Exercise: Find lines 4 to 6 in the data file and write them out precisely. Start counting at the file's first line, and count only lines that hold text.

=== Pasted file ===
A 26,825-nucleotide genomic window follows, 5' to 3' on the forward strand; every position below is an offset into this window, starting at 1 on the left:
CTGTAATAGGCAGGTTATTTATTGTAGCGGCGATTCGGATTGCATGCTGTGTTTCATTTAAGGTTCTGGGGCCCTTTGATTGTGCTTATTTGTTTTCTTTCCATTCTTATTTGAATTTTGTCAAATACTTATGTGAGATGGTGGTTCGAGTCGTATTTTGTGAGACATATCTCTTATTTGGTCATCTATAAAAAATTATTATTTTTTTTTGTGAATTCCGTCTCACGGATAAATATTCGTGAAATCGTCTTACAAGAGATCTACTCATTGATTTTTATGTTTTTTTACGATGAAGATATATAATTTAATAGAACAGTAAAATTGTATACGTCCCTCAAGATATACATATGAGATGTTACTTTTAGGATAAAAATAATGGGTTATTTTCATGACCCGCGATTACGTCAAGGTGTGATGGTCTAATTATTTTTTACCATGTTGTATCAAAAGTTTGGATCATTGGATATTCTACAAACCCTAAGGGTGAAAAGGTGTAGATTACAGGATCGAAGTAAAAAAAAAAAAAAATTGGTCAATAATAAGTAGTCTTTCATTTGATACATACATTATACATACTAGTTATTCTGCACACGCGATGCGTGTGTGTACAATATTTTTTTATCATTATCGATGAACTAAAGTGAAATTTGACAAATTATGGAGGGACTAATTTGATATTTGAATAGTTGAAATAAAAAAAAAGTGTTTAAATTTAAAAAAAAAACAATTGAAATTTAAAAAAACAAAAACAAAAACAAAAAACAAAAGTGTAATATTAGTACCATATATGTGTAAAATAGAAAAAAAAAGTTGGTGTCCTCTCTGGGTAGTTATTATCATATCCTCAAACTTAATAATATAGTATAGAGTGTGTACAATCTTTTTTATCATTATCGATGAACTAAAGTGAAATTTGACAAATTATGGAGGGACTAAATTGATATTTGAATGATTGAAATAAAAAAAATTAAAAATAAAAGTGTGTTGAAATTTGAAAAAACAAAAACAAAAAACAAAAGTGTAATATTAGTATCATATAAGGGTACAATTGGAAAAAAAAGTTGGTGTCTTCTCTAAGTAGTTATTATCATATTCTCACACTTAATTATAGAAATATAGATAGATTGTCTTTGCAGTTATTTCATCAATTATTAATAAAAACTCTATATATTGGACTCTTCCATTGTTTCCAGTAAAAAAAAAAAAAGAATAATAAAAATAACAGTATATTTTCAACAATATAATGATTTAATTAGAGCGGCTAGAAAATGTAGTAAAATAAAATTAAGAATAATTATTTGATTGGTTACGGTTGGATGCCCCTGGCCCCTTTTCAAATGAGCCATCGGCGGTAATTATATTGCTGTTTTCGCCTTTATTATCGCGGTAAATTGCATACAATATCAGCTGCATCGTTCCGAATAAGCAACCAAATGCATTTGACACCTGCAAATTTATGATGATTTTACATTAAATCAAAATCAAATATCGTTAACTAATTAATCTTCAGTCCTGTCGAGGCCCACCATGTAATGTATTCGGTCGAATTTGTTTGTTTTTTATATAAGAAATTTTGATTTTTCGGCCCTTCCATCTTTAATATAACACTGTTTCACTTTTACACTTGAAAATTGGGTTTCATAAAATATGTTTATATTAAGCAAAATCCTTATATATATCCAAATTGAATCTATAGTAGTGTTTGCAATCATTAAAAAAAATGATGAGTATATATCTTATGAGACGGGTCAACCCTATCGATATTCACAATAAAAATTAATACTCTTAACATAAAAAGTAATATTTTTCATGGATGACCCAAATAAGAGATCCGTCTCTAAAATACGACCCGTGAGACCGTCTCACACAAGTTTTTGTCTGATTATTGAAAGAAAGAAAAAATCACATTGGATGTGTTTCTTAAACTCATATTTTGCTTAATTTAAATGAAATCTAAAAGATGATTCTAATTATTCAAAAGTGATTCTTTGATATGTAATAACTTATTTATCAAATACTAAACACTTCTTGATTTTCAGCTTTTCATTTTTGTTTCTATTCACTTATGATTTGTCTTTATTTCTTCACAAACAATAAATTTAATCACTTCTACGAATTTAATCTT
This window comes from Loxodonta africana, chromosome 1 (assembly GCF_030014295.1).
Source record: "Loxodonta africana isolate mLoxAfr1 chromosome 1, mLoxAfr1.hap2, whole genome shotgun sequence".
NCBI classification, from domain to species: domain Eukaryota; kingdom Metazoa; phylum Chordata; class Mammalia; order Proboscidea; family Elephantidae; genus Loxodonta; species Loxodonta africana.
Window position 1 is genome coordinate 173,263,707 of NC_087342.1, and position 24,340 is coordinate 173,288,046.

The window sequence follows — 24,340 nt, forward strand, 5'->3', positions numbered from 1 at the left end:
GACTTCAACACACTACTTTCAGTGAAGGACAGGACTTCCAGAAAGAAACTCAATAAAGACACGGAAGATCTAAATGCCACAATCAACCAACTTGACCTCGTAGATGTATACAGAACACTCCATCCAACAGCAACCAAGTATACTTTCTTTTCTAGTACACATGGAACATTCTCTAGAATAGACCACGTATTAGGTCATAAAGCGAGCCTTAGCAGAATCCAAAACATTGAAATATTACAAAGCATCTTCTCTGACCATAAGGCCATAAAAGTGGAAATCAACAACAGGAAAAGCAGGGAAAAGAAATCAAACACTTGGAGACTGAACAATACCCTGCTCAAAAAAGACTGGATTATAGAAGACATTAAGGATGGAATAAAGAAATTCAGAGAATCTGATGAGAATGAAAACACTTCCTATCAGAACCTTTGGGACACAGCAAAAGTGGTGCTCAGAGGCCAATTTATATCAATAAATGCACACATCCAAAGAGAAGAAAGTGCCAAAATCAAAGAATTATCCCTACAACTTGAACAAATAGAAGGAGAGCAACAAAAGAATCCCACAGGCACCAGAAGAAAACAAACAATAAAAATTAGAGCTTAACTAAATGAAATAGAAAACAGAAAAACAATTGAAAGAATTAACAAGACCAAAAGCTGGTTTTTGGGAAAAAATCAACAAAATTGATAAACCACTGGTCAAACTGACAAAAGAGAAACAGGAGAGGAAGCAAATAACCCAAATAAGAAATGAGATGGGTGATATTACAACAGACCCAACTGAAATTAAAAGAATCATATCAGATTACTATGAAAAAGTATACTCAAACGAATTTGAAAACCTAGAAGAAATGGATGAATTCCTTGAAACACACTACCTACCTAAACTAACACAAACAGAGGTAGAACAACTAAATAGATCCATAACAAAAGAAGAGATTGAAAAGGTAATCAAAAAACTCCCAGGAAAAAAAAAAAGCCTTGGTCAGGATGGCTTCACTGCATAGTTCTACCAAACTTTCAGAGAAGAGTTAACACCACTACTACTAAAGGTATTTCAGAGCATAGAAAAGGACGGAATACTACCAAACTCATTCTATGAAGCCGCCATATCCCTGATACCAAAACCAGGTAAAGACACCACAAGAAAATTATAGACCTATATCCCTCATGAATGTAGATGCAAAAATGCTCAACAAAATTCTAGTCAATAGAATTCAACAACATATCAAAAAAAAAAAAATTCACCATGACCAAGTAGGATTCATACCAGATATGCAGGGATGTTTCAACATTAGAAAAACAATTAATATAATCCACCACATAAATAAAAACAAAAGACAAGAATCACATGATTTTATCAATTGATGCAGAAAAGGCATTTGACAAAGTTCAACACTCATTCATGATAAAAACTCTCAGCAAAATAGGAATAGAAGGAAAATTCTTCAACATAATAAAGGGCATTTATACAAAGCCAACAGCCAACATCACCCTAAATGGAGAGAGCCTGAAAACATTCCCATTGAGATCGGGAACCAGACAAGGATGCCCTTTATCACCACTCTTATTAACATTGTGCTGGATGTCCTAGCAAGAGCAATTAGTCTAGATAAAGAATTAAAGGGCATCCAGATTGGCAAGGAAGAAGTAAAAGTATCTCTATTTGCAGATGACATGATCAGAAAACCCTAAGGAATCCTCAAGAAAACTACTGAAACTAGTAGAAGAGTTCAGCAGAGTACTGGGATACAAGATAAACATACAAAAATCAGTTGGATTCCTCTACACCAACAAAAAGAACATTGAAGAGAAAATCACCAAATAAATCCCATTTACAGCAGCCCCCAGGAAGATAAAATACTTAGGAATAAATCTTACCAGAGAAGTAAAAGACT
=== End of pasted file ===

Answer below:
Source record: "Loxodonta africana isolate mLoxAfr1 chromosome 1, mLoxAfr1.hap2, whole genome shotgun sequence".
NCBI classification, from domain to species: domain Eukaryota; kingdom Metazoa; phylum Chordata; class Mammalia; order Proboscidea; family Elephantidae; genus Loxodonta; species Loxodonta africana.
Window position 1 is genome coordinate 173,263,707 of NC_087342.1, and position 24,340 is coordinate 173,288,046.